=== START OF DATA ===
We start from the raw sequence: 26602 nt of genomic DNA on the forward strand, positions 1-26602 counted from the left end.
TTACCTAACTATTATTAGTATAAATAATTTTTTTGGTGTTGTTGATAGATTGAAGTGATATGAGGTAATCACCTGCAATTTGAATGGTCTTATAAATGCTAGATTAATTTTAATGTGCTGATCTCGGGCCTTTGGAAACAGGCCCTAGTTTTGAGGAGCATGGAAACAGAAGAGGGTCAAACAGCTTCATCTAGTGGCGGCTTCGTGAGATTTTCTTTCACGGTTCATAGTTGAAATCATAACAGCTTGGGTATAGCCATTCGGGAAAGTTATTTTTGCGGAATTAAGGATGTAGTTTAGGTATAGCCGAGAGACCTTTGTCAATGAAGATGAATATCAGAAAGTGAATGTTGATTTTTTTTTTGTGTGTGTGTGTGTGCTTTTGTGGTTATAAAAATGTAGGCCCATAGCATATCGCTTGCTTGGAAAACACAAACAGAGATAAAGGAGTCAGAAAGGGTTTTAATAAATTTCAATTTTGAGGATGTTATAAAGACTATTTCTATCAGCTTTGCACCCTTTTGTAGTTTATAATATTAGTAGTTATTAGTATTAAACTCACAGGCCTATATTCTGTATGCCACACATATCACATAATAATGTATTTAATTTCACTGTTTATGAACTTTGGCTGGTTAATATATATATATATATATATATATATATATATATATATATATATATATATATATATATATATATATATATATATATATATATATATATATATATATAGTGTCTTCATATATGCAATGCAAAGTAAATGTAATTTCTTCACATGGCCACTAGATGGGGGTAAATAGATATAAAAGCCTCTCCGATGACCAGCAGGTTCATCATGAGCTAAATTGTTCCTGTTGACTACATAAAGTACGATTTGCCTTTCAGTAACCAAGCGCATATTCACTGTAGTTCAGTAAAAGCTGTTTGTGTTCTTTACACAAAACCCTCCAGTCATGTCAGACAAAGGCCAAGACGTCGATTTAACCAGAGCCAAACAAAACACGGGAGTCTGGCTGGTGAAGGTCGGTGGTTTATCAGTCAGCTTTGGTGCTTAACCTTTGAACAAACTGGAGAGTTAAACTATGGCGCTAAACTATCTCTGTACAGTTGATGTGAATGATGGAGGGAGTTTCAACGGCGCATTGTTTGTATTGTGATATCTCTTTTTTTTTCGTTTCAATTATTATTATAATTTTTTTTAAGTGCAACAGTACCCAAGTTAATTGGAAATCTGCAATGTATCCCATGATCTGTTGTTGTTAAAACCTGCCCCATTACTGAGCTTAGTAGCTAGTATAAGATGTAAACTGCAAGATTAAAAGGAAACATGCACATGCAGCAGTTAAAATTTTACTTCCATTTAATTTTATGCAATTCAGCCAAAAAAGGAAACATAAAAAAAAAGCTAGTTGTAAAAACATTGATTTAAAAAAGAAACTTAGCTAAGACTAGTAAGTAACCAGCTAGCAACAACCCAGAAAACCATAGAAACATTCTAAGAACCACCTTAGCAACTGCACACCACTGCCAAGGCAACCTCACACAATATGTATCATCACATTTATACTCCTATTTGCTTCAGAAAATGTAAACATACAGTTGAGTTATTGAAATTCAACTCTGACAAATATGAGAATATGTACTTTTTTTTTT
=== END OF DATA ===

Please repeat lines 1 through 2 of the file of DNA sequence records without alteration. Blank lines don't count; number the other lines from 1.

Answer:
We start from the raw sequence: 26602 nt of genomic DNA on the forward strand, positions 1-26602 counted from the left end.
TTACCTAACTATTATTAGTATAAATAATTTTTTTGGTGTTGTTGATAGATTGAAGTGATATGAGGTAATCACCTGCAATTTGAATGGTCTTATAAATGCTAGATTAATTTTAATGTGCTGATCTCGGGCCTTTGGAAACAGGCCCTAGTTTTGAGGAGCATGGAAACAGAAGAGGGTCAAACAGCTTCATCTAGTGGCGGCTTCGTGAGATTTTCTTTCACGGTTCATAGTTGAAATCATAACAGCTTGGGTATAGCCATTCGGGAAAGTTATTTTTGCGGAATTAAGGATGTAGTTTAGGTATAGCCGAGAGACCTTTGTCAATGAAGATGAATATCAGAAAGTGAATGTTGATTTTTTTTTTGTGTGTGTGTGTGTGCTTTTGTGGTTATAAAAATGTAGGCCCATAGCATATCGCTTGCTTGGAAAACACAAACAGAGATAAAGGAGTCAGAAAGGGTTTTAATAAATTTCAATTTTGAGGATGTTATAAAGACTATTTCTATCAGCTTTGCACCCTTTTGTAGTTTATAATATTAGTAGTTATTAGTATTAAACTCACAGGCCTATATTCTGTATGCCACACATATCACATAATAATGTATTTAATTTCACTGTTTATGAACTTTGGCTGGTTAATATATATATATATATATATATATATATATATATATATATATATATATATATATATATATATATATATATATATATATATATATATATATATATATAGTGTCTTCATATATGCAATGCAAAGTAAATGTAATTTCTTCACATGGCCACTAGATGGGGGTAAATAGATATAAAAGCCTCTCCGATGACCAGCAGGTTCATCATGAGCTAAATTGTTCCTGTTGACTACATAAAGTACGATTTGCCTTTCAGTAACCAAGCGCATATTCACTGTAGTTCAGTAAAAGCTGTTTGTGTTCTTTACACAAAACCCTCCAGTCATGTCAGACAAAGGCCAAGACGTCGATTTAACCAGAGCCAAACAAAACACGGGAGTCTGGCTGGTGAAGGTCGGTGGTTTATCAGTCAGCTTTGGTGCTTAACCTTTGAACAAACTGGAGAGTTAAACTATGGCGCTAAACTATCTCTGTACAGTTGATGTGAATGATGGAGGGAGTTTCAACGGCGCATTGTTTGTATTGTGATATCTCTTTTTTTTTCGTTTCAATTATTATTATAATTTTTTTTAAGTGCAACAGTACCCAAGTTAATTGGAAATCTGCAATGTATCCCATGATCTGTTGTTGTTAAAACCTGCCCCATTACTGAGCTTAGTAGCTAGTATAAGATGTAAACTGCAAGATTAAAAGGAAACATGCACATGCAGCAGTTAAAATTTTACTTCCATTTAATTTTATGCAATTCAGCCAAAAAAGGAAACATAAAAAAAAAGCTAGTTGTAAAAACATTGATTTAAAAAAGAAACTTAGCTAAGACTAGTAAGTAACCAGCTAGCAACAACCCAGAAAACCATAGAAACATTCTAAGAACCACCTTAGCAACTGCACACCACTGCCAAGGCAACCTCACACAATATGTATCATCACATTTATACTCCTATTTGCTTCAGAAAATGTAAACATACAGTTGAGTTATTGAAATTCAACTCTGACAAATATGAGAATATGTACTTTTTTTTTT